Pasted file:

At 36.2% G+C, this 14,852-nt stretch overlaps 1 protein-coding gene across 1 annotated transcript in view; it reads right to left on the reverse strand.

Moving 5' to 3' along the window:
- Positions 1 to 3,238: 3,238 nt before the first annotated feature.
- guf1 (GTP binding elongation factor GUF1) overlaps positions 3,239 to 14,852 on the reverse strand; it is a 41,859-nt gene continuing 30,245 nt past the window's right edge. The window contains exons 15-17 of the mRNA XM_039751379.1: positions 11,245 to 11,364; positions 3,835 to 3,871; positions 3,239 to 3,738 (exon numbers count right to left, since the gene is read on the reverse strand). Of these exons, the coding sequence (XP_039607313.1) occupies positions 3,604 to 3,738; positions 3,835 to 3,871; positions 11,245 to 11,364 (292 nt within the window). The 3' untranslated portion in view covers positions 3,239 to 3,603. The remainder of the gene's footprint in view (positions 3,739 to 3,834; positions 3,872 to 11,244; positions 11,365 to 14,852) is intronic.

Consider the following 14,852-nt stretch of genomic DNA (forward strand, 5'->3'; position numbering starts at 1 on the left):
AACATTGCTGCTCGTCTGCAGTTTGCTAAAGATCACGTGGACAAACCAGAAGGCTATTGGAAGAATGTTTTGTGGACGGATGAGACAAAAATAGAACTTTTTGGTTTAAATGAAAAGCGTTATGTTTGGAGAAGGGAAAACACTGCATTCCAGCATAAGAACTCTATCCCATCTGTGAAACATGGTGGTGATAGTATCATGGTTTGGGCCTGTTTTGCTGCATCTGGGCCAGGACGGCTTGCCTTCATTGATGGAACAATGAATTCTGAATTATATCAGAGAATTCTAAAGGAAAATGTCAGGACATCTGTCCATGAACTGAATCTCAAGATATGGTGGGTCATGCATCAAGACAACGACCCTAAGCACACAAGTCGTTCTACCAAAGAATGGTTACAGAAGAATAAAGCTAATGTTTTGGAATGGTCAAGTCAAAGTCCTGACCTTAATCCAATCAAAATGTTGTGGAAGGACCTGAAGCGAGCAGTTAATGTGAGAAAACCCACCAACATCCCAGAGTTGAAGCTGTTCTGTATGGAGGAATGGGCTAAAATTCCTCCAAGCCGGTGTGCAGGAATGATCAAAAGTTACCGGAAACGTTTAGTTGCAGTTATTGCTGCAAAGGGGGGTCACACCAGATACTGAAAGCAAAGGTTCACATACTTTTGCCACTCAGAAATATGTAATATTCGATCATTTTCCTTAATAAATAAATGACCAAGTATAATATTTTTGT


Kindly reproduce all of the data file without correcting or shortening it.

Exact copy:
At 36.2% G+C, this 14,852-nt stretch overlaps 1 protein-coding gene across 1 annotated transcript in view; it reads right to left on the reverse strand.

Moving 5' to 3' along the window:
- Positions 1 to 3,238: 3,238 nt before the first annotated feature.
- guf1 (GTP binding elongation factor GUF1) overlaps positions 3,239 to 14,852 on the reverse strand; it is a 41,859-nt gene continuing 30,245 nt past the window's right edge. The window contains exons 15-17 of the mRNA XM_039751379.1: positions 11,245 to 11,364; positions 3,835 to 3,871; positions 3,239 to 3,738 (exon numbers count right to left, since the gene is read on the reverse strand). Of these exons, the coding sequence (XP_039607313.1) occupies positions 3,604 to 3,738; positions 3,835 to 3,871; positions 11,245 to 11,364 (292 nt within the window). The 3' untranslated portion in view covers positions 3,239 to 3,603. The remainder of the gene's footprint in view (positions 3,739 to 3,834; positions 3,872 to 11,244; positions 11,365 to 14,852) is intronic.

Consider the following 14,852-nt stretch of genomic DNA (forward strand, 5'->3'; position numbering starts at 1 on the left):
AACATTGCTGCTCGTCTGCAGTTTGCTAAAGATCACGTGGACAAACCAGAAGGCTATTGGAAGAATGTTTTGTGGACGGATGAGACAAAAATAGAACTTTTTGGTTTAAATGAAAAGCGTTATGTTTGGAGAAGGGAAAACACTGCATTCCAGCATAAGAACTCTATCCCATCTGTGAAACATGGTGGTGATAGTATCATGGTTTGGGCCTGTTTTGCTGCATCTGGGCCAGGACGGCTTGCCTTCATTGATGGAACAATGAATTCTGAATTATATCAGAGAATTCTAAAGGAAAATGTCAGGACATCTGTCCATGAACTGAATCTCAAGATATGGTGGGTCATGCATCAAGACAACGACCCTAAGCACACAAGTCGTTCTACCAAAGAATGGTTACAGAAGAATAAAGCTAATGTTTTGGAATGGTCAAGTCAAAGTCCTGACCTTAATCCAATCAAAATGTTGTGGAAGGACCTGAAGCGAGCAGTTAATGTGAGAAAACCCACCAACATCCCAGAGTTGAAGCTGTTCTGTATGGAGGAATGGGCTAAAATTCCTCCAAGCCGGTGTGCAGGAATGATCAAAAGTTACCGGAAACGTTTAGTTGCAGTTATTGCTGCAAAGGGGGGTCACACCAGATACTGAAAGCAAAGGTTCACATACTTTTGCCACTCAGAAATATGTAATATTCGATCATTTTCCTTAATAAATAAATGACCAAGTATAATATTTTTGT